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Obama Breaks Pledge Against Middle-Class Tax Hikes By Proposing Tax Increase On Dividends, Capital Gains

President Obama is now calling for tax increases on dividends and capital gains, even for middle-class families making less than $250,000 per year. This violates his campaign pledge on taxes, in which he said on Sept.12, 2008: “I can make a firm pledge. Under my plan, no family making less than $250,000 a year will see any form of tax increase. Not your income tax, not your payroll tax, not your capital gains taxes, not any of your taxes." He repeatedly promised "you will not see any of your taxes increase one single dime.” But the president now calls for an "immediate increase in taxes on capital gains and dividends" as part of a deal to address the so-called "fiscal cliff," in which automatic budget cuts and tax increases will kick in beginning Jan. 1, 2013 (including the end of the Bush tax cuts, such as  the 2003 cuts in taxes on dividends and capital gains; and additional new Obamacare taxes on investment income).

Rather than cutting spending, which is now at record levels, President Obama demands "new stimulus spending starting with $50 billion next year," billions in additional government spending on other programs, a "permanent increase in" America's national-debt limit," and "an effective end to congressional control over the size of the national debt." He wants to cancel the scheduled automatic budget cuts, which would substantially reduce America's record trillion-dollar deficits. He wants to replace them with much smaller, and perhaps imaginary, "unspecified cuts in nonentitlement programs" to be negotiated in the future after Congress agrees to his demand to increase taxes on thrifty people who have capital gains and dividend income, as well as his demand for an "immediate increase" in the "tax rates of" the "richest Americans."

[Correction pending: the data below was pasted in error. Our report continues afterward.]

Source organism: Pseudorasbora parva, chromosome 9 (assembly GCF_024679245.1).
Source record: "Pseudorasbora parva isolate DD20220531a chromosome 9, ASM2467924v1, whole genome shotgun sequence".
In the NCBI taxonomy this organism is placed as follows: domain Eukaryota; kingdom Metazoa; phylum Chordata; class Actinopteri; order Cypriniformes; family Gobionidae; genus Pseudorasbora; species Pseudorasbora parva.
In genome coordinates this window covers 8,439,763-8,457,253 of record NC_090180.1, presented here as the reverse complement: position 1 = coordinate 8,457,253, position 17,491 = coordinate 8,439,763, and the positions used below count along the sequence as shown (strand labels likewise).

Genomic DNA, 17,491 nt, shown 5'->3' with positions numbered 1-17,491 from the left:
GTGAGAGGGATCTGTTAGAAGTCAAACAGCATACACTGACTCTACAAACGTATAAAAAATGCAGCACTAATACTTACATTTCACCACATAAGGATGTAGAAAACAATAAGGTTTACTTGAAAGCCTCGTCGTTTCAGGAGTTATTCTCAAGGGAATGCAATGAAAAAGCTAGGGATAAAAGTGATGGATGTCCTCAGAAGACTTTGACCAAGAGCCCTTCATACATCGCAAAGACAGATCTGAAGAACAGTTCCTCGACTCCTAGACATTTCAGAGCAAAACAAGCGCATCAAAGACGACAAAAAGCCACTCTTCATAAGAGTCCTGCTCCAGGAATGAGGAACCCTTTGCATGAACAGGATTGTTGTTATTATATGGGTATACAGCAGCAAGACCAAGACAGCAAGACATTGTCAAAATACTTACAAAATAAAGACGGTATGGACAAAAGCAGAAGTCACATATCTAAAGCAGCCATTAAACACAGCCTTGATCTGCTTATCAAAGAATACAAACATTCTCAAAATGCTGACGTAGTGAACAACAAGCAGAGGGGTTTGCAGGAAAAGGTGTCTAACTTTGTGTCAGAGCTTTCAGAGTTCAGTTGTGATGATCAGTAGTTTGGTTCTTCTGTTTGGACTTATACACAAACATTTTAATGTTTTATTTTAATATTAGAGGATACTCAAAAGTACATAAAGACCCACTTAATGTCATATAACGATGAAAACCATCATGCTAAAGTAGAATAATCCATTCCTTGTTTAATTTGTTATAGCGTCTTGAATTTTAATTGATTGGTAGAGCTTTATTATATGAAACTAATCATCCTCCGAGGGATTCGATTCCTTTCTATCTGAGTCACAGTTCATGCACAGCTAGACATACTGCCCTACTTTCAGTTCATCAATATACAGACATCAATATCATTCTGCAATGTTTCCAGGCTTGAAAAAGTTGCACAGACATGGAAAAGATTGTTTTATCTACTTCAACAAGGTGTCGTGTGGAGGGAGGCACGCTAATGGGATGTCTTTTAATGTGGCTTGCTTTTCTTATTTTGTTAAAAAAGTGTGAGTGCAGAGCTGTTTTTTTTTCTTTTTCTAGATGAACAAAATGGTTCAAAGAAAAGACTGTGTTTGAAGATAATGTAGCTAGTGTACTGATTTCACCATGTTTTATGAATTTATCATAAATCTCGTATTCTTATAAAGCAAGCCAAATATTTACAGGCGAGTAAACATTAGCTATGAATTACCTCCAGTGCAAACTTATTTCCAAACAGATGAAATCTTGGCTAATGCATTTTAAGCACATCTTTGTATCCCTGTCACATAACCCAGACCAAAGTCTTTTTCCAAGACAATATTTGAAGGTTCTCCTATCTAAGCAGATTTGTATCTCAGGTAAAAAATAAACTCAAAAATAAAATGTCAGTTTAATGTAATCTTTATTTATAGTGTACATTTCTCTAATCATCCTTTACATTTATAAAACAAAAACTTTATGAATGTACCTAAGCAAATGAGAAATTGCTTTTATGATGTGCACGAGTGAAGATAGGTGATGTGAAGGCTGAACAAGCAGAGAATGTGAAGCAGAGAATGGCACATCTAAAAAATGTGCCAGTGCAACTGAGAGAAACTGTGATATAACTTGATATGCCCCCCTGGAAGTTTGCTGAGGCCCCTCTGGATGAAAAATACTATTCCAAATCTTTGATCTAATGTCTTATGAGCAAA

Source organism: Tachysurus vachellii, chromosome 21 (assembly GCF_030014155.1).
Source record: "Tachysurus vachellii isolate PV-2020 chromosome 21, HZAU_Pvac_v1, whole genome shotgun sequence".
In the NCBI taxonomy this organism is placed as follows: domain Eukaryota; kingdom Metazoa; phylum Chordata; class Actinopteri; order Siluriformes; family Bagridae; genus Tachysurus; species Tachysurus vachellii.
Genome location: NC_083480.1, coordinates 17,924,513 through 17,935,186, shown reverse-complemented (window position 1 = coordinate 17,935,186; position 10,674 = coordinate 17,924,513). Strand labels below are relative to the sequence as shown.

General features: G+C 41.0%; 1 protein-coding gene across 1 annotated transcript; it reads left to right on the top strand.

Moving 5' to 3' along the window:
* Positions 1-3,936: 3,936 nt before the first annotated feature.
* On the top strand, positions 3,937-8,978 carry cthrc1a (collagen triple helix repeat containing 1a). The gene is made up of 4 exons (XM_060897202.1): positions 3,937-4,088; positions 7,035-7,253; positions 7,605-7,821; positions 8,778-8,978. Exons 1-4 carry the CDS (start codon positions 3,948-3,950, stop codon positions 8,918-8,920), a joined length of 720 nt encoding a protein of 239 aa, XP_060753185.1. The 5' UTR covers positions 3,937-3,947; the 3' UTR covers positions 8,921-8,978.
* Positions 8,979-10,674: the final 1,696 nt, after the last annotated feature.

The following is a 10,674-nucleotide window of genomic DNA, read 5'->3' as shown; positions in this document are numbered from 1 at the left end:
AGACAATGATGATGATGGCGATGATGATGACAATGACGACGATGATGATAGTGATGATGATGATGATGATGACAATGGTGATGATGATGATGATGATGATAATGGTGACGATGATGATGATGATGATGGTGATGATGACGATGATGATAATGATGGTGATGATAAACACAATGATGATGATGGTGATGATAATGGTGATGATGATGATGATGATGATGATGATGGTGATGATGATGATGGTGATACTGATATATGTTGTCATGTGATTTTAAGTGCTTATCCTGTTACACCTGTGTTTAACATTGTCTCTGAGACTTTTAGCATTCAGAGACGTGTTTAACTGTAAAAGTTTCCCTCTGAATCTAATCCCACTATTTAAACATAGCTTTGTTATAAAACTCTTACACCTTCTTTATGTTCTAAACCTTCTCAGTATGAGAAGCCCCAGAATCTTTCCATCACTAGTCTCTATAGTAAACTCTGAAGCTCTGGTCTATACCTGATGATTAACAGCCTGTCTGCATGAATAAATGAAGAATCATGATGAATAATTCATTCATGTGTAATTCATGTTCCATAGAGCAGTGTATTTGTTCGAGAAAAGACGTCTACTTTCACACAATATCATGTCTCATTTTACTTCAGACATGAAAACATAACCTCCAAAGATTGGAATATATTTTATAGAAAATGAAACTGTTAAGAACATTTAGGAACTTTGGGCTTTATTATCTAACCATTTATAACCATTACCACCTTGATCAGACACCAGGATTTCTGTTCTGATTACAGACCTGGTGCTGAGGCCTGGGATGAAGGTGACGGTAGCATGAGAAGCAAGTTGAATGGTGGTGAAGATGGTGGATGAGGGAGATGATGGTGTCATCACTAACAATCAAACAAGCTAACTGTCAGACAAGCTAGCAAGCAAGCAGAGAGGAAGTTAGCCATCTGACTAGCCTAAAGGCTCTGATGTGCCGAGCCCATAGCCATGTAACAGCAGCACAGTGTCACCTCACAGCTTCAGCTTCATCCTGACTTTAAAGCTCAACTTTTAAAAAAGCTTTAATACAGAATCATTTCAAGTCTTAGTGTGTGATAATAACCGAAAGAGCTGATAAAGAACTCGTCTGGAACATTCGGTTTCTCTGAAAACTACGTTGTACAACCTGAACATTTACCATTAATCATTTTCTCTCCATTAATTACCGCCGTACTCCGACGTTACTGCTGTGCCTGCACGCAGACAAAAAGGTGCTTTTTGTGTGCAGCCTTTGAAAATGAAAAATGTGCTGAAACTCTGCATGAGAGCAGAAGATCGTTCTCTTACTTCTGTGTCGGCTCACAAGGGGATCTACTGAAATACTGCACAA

Obama previously broke his anti-tax pledge by signing into law new healthcare taxes, such as tax penalties on middle-class people who do not buy government-approved forms of health insurance, taxes on various health plans and health-savings accounts, and taxes on investment income starting in 2013 for those who make more than $200,000 a year to pay for Obamacare (or married people filing separately who make more than $125,000 per year). He also broke this pledge by signing into law an SCHIP excise tax increase to pay for increased federal spending, and by unsuccessfully proposing a huge new energy tax that could cost American households an average of $1,761 per year.

Partly because of Obamacare’s new taxes on investment income, which take effect in 2013, “the tax on dividends will skyrocket from 15 percent to 43.4 percent” for many investors. Capital gains taxes also will rise substantially. America already has higher capital gains taxes and taxes on investment income than most countries, which tax consumption more and investment less than we do. Investors should not bear the brunt of these tax increases, especially since our tax code and means-tested benefits already discourage middle-class people from saving (such as government bailouts for irresponsible borrowers who saved little despite having ample incomes; federally subsidized loans; government downpayment assistance for people who didn't save their money; and college financial aid programs that exclude people whose families have saved too much money over the years).  Investment already has fallen off a cliff in recent months, threatening the economy.

The automatic budget cuts contained in the so-called "fiscal cliff" would be good in the long run, even though they could be painful in the short run. Canada’s economy grew faster after it slashed government spending in the 1990s, and America experienced an “economic boom” after the federal government slashed spending in 1946. Over the long run, the economy would benefit if we cut massive welfare spending that discourages work, counterproductive beggar-thy-neighbor agricultural subsidies, and wasteful, excessive Pentagon spending. Congress should reject President Obama's demand for costly new stimulus spending, since the spending would harm the economy in the long run, even though it might help him politically by boosting the economy in the short run. The Congressional Budget Office, which tends to overstate the stimulative effect of government spending, nevertheless admits the previous $800 billion stimulus package actually will  shrink the size of the American economy in the "long run," even though it claimed it would help in the "short run."